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Two Arms

I fell on a slippery slope at a church camp and whacked my poor old bod. The bruise on my thigh was as black as coffee, and in the words of Benjamin looked "scary." But the more pressing concern was the damage to my left forearm. I do not score highly in the intelligence Gardner describes as bodily-kinesthetic but I was certain I should not move it. The improvised sling helped insure that, and I spent the next few days learning to live with one arm. 

What struck me first was the people around me who so casually maneuvered two hands. They lifted, grabbed, hugged, clapped, ate, played guitar and carried things easily. The cooperation of two limbs had never seemed so miraculous to me as it did now. The once simple task of holding a plate and filling it with food now took serious planning. Sweeping at chore time was sloppy. Playing for worship was impossible. I tugged out a foot of floss and soon realized I didn't have the strength to keep it taut.
Then I gradually started to figure out ways to still help in the kitchen, and dress. It took attention but I didn't want to simply give up. My right arm did double duty, and I learned how to hold gently with my left hand without actually putting pressure on the arm.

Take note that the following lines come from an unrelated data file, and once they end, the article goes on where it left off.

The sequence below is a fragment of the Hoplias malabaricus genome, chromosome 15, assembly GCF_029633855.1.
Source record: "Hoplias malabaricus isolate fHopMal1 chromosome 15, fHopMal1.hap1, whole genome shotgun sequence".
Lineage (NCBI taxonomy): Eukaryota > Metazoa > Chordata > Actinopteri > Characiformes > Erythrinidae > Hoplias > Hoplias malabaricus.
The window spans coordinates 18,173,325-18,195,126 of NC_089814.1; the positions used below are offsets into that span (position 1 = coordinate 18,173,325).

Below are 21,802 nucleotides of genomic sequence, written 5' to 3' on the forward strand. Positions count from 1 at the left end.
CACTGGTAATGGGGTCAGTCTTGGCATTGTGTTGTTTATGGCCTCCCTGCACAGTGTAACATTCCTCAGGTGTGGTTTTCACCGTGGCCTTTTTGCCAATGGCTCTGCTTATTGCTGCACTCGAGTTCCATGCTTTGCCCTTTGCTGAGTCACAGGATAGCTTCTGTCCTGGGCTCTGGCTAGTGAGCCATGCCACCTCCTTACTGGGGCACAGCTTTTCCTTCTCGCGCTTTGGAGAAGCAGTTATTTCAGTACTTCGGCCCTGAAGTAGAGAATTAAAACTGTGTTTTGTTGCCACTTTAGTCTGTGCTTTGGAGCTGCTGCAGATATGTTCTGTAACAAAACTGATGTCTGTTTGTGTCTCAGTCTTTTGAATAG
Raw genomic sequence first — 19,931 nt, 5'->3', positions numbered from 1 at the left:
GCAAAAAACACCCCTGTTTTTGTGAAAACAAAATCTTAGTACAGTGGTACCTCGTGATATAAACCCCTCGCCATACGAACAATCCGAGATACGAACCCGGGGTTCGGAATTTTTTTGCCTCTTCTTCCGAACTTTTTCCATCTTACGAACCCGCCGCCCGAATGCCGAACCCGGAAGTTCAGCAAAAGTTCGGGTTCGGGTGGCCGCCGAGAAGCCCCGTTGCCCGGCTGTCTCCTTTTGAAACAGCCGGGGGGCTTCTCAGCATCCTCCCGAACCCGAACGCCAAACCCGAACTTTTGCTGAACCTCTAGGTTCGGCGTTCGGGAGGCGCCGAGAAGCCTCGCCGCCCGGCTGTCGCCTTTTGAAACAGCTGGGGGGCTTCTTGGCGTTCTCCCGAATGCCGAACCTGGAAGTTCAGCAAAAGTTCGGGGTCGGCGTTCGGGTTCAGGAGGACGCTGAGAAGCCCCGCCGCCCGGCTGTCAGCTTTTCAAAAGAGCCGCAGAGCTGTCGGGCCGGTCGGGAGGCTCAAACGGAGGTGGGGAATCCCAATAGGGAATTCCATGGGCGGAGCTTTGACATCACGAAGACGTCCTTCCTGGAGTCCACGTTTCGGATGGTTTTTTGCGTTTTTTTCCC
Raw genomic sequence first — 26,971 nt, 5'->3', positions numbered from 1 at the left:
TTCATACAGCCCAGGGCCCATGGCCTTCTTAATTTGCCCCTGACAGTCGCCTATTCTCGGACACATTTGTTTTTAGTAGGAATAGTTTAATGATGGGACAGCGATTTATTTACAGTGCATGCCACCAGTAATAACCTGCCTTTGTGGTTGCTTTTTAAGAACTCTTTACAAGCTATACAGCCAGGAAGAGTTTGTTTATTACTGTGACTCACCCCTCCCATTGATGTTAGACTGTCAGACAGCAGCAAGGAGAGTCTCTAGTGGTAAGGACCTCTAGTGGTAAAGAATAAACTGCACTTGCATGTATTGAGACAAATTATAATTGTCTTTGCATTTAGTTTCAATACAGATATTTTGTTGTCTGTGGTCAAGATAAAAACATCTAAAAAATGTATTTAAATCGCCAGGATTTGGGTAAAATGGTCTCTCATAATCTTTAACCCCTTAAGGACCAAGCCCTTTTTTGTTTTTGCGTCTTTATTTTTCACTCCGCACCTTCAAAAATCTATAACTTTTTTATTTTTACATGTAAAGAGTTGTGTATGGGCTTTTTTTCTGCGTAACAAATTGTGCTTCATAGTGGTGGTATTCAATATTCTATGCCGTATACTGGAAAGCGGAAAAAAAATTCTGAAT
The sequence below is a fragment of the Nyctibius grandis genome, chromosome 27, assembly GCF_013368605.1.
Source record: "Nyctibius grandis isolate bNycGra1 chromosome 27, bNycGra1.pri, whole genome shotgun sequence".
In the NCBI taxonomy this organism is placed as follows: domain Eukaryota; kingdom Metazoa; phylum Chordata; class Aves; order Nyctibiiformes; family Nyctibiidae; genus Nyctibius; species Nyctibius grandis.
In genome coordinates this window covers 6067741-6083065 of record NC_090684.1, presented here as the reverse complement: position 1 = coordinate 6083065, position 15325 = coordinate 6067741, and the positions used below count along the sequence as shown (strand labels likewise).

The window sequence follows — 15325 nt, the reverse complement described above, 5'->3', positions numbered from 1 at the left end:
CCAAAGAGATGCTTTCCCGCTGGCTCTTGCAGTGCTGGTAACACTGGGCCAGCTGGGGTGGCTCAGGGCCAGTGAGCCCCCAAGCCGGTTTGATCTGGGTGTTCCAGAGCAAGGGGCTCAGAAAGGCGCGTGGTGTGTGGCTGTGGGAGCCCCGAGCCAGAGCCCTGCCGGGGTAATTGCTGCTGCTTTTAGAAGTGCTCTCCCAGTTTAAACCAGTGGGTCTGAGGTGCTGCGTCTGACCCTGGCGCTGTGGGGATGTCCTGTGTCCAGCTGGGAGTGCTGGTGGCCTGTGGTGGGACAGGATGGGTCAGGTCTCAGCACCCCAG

The cooperation of two limbs reminds me of marriage. Working in unison while getting dinner on the table, or paying the bills makes it all much easier. But I know that in our relationship things are often unevenly distributed. John's paycheck is three times what mine is. I spent more time holding babies. I can feel resentful of that inequity, or I can learn to work with it. There have been times when I was incapacitated with asthma, and John took up the slack. Other years he traveled overseas for weeks at a time and I carried the brunt of childcare. What I have finally remembered to remember is that if I begin to feel self righteous about my competence, I can expect to be leaning on him in about ten minutes. 
The two eyes make one sight, the two ears one hearing, the two nostrils one smell, the two lips one speech, the two hands one labor, the two feet one walking, the two hemispheres of the brain one dwelling place of the mind, the two chambers of the heart one life of the body by means of the blood, the two lobes of the lungs one breath. But the masculine and feminine when united in love truly conjugial make one life completely human.
  Emanuel Swedenborg, Conjugial Love 316 



Long for the Sea

Once there was a man who wanted to find worthy sailors for an expedition. He recruited strong people and began to teach them skills like knot tying, and navigation. They learned the tasks adequately. Yet he wanted workers who were dedicated. He tightened the regime of training, using threats and increased promises of pay. They could all perform the motions, yet something was missing. He could not articulate it, much less remedy the problem.